Friday, August 25, 2017

Linocut in Progress: It's Done! I think.

Alright. Let's just wrap up this current linocut, shall we? It's time to start thinking about a new piece.

Step 11: I hit the whole block with another transparent blue-to-brown blend.

Reduction linocut in progress, Step 11

It seemed close to finished at this stage, but I didn't like that the background color seemed to divide straight across the horizontal center of the image. It felt... ungraceful. And I wanted just a wee bit more dark.

Much hemming and hawing ensued, and then much carving, and then.... much color mixing.

The final color. Finally.

Some days I can hit the right combination of hue and transparency quickly and everything moves ahead smoothly. SOME days, however, are like today. It probably took me close to an hour to get this color right. I started with scraps of the previous blues and browns and made what I thought was the perfect sort of licorice green. (LOTR fans: the color of Aragorn's coat.)

Nope. Too transparent.

I added some blue. Too blue! I added some black and then printed. Too dark! I took part of the too-dark color and added it to transparent base. Close, but too black. More green. More blue. Print. Tweak the color again. Argh!

Eventually I hit on this rich blue-green-black color and just the right amount of transparency. Unfortunately that big blob in the foreground of the photo is the wrong color... and I've got a lot of it. But perhaps I'll find a place for it in another print.

In the meantime... finished.

Step 12, final. As-yet-untitled reduction linocut, 12" x 12"

Of course, I'm discovering that greens are just as annoying to photograph as blues, but this shot is fairly close. Embiggenable with a click, and ready to find a title. Whew!

12 comments:

  1. The blue-green-black color really made ll the other colours stand out :D

    hmmm obvs the next one will have to have a lot of the big blob colour in it ;)

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    1. Yes, I shall have to title it "Revenge of the Blob," or something like that, eh?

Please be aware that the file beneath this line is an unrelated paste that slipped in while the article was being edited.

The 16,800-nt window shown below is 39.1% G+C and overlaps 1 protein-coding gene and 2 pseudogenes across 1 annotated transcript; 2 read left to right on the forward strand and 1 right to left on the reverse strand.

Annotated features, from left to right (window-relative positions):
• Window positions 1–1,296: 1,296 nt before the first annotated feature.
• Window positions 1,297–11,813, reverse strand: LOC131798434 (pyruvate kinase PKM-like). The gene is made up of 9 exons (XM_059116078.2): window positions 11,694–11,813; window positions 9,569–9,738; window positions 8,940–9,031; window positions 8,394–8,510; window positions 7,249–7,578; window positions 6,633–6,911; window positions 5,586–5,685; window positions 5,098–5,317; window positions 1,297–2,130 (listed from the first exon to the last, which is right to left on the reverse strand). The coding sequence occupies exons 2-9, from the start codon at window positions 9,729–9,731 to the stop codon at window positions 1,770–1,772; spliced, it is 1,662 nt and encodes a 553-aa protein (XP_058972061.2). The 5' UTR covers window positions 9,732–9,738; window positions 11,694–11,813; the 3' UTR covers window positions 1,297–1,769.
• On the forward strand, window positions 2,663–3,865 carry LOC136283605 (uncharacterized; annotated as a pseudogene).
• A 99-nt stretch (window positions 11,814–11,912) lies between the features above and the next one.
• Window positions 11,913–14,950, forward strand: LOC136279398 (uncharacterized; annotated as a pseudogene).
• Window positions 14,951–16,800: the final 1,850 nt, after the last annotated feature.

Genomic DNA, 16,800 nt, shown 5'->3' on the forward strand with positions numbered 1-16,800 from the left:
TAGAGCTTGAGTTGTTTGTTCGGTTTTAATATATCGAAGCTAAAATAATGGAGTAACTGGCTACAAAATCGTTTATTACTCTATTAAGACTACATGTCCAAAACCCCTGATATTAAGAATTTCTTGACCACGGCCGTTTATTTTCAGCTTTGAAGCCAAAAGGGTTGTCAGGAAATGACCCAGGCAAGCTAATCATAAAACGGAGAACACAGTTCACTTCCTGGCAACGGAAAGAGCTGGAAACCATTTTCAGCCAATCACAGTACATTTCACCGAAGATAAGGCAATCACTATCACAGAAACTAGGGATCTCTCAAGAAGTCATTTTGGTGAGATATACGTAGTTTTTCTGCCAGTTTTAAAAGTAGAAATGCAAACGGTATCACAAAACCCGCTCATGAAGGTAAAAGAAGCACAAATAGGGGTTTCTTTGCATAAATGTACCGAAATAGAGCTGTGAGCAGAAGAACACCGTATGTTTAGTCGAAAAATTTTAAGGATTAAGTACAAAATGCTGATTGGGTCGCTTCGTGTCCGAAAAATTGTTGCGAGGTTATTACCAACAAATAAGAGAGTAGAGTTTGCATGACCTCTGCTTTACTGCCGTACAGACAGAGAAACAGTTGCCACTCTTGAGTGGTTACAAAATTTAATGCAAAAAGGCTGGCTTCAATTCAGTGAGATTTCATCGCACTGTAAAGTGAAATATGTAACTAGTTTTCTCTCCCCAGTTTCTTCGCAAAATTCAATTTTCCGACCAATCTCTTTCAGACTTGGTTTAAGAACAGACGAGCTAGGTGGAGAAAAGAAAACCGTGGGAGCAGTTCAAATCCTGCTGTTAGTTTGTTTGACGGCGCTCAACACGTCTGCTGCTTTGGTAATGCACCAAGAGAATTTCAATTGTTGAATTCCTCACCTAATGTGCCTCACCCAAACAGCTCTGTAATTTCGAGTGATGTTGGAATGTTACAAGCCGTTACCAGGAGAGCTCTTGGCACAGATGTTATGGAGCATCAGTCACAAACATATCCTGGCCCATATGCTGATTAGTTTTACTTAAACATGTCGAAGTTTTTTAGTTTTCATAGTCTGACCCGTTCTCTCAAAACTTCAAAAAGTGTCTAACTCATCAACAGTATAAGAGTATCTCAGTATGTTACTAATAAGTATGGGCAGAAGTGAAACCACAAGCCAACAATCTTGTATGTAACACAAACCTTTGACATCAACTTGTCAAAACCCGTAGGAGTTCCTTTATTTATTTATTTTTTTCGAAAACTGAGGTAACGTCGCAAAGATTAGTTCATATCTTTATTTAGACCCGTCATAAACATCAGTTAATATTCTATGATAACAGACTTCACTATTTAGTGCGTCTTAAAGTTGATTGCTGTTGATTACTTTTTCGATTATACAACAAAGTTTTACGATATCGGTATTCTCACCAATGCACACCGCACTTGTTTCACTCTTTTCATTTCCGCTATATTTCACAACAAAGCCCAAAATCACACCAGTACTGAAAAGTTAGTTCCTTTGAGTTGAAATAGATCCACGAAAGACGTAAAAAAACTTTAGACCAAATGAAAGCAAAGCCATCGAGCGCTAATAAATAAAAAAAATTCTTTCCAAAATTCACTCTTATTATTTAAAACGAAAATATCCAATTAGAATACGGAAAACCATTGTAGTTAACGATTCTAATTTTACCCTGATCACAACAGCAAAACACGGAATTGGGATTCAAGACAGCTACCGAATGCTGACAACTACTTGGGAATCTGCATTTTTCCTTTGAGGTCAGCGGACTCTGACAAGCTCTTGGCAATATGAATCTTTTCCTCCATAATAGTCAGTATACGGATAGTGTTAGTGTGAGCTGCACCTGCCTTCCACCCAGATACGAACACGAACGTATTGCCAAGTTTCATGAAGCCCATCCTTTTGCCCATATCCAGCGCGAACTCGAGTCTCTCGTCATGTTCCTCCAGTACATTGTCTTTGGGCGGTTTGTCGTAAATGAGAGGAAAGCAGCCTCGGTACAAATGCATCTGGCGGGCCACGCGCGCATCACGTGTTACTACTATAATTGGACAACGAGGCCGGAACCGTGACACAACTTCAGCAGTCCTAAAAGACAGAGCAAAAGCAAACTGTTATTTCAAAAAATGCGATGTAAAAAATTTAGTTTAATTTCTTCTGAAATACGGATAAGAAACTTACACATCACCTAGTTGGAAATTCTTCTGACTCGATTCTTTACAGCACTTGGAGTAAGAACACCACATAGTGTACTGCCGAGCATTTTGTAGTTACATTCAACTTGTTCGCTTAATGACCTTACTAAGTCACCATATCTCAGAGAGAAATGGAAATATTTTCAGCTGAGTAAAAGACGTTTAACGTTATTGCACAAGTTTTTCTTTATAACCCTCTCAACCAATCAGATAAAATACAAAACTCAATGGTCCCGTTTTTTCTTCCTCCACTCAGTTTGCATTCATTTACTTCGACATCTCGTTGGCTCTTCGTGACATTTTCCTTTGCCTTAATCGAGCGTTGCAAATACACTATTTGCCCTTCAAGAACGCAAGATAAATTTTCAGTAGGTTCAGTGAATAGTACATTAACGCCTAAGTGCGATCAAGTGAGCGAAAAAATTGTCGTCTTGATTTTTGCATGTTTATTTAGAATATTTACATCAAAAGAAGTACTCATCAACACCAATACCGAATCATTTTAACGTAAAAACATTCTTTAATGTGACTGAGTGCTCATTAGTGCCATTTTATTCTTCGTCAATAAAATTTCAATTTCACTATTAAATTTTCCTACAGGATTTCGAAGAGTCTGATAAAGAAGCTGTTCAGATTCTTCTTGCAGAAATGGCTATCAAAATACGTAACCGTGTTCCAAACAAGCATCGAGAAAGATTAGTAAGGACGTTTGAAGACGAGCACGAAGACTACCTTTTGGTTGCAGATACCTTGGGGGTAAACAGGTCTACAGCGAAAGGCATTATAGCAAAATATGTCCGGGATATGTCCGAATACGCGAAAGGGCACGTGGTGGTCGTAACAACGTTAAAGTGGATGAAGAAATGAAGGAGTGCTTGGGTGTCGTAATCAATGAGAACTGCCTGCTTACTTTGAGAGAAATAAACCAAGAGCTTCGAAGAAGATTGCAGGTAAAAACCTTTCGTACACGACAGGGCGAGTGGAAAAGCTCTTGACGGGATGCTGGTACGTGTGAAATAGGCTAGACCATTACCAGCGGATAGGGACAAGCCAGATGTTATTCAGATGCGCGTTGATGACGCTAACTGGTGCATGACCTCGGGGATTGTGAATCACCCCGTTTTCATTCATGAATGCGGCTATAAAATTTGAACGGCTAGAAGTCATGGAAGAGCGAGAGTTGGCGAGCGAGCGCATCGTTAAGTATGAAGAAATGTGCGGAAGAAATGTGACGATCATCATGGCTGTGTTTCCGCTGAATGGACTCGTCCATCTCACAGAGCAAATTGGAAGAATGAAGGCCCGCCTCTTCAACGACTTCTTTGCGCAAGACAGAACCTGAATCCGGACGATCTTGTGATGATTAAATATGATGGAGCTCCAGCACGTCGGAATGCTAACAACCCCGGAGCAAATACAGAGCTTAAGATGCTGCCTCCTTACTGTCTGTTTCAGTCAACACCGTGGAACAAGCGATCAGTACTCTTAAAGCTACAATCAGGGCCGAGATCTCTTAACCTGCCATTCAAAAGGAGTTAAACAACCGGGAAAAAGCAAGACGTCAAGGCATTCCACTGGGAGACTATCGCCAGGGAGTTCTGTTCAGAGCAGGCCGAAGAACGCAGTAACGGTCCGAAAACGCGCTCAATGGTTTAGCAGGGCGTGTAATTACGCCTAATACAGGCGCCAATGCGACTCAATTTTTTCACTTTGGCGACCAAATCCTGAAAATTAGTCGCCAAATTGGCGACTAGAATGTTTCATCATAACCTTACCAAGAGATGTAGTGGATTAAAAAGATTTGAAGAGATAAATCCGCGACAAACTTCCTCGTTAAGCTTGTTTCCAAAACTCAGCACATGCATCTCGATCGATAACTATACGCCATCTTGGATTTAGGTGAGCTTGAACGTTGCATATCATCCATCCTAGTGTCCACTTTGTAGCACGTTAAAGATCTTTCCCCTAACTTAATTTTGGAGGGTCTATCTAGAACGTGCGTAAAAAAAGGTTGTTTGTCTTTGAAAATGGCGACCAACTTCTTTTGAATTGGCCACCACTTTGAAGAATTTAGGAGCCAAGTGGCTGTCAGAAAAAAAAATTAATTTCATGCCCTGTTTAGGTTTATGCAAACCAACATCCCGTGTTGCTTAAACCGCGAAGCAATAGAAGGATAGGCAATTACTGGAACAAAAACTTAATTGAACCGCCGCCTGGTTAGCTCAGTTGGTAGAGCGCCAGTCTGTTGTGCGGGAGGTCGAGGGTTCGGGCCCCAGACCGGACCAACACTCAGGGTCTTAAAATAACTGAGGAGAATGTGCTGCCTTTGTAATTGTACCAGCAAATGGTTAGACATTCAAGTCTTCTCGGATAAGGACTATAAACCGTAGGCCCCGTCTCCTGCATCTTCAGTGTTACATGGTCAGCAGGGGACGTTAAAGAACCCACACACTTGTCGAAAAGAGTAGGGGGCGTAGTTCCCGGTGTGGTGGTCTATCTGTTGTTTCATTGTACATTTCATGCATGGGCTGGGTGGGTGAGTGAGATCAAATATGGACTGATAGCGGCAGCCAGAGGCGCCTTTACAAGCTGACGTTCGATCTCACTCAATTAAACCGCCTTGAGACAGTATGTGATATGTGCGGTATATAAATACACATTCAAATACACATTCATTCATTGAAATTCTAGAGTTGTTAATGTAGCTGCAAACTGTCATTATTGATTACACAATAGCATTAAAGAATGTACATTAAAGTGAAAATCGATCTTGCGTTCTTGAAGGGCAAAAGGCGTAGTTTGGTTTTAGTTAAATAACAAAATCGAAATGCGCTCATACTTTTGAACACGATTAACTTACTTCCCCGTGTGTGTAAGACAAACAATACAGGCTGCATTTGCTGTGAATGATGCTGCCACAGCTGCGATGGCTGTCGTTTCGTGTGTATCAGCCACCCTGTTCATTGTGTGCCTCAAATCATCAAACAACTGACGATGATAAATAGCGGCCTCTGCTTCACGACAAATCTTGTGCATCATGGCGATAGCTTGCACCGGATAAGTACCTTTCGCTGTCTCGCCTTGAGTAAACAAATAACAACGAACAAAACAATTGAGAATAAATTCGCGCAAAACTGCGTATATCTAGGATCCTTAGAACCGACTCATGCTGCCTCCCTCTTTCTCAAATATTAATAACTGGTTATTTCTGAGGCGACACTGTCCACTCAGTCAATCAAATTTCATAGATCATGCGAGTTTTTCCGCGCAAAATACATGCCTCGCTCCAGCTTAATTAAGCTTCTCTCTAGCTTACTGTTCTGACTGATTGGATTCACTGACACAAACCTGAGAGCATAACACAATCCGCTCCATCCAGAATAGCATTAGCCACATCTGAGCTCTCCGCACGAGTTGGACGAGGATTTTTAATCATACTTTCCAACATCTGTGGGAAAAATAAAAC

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  2. Stunning, again! This is so delicate, i love it. I can now see where I'm going wrong with mine..... I don't have the drawing skill, cutting patience and ink mixing know-how to come anywhere close to achieving something as beautiful as this ! Still, the studio is nearly finished, so I might be able to start playing again soon :-D. Bravo, Sherrie. X

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    1. Eh, like everything else it just takes practice, Julie! I'm so envious of your almost-finished studio space! I can't wait to see what comes out of it. :-)

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  3. Amazing how you've captured so many tones of green. Hard to do with man made colors. Gorgeous work

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    1. Thanks, Jen. And what's really fun is that I only squeezed out maybe two teaspoons of green ink once in the entire process. I mixed the first color with green ink, and everything that came after was based on the leftover ink scraps. Most of these last greens were achieved with transparent blues and browns. :-)

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  4. Very nice. What a process! Thanks for sharing.

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    1. You're welcome, Susan. Thanks for taking the time to follow along.

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  5. Thanks Sherrie. What a Learning FUN time it has been. Thank you so much for your Instruction and generosity. OK - am off to cut some red colour patches on the Firetails.... so far so good. :-]]]]]]]]]]]]]]]]]]

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    1. Red patches on Firetails... that sounds intriguing! Thanks for following along with the chaos here!

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  6. What inks do you use Sherrie? I love the transparent effects.

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    1. Funny story, that. I use a LOT of Graphic Chemical transparent litho base (1911) and very little pigmented ink. I'm still working largely from a stash of no-longer-manufacturer Daniel Smith oil-based relief inks, but I've been experimenting with Gamblin and Cranfield as replacements. (I'm out of DS yellow and white, so those have been my first efforts for replacement.)

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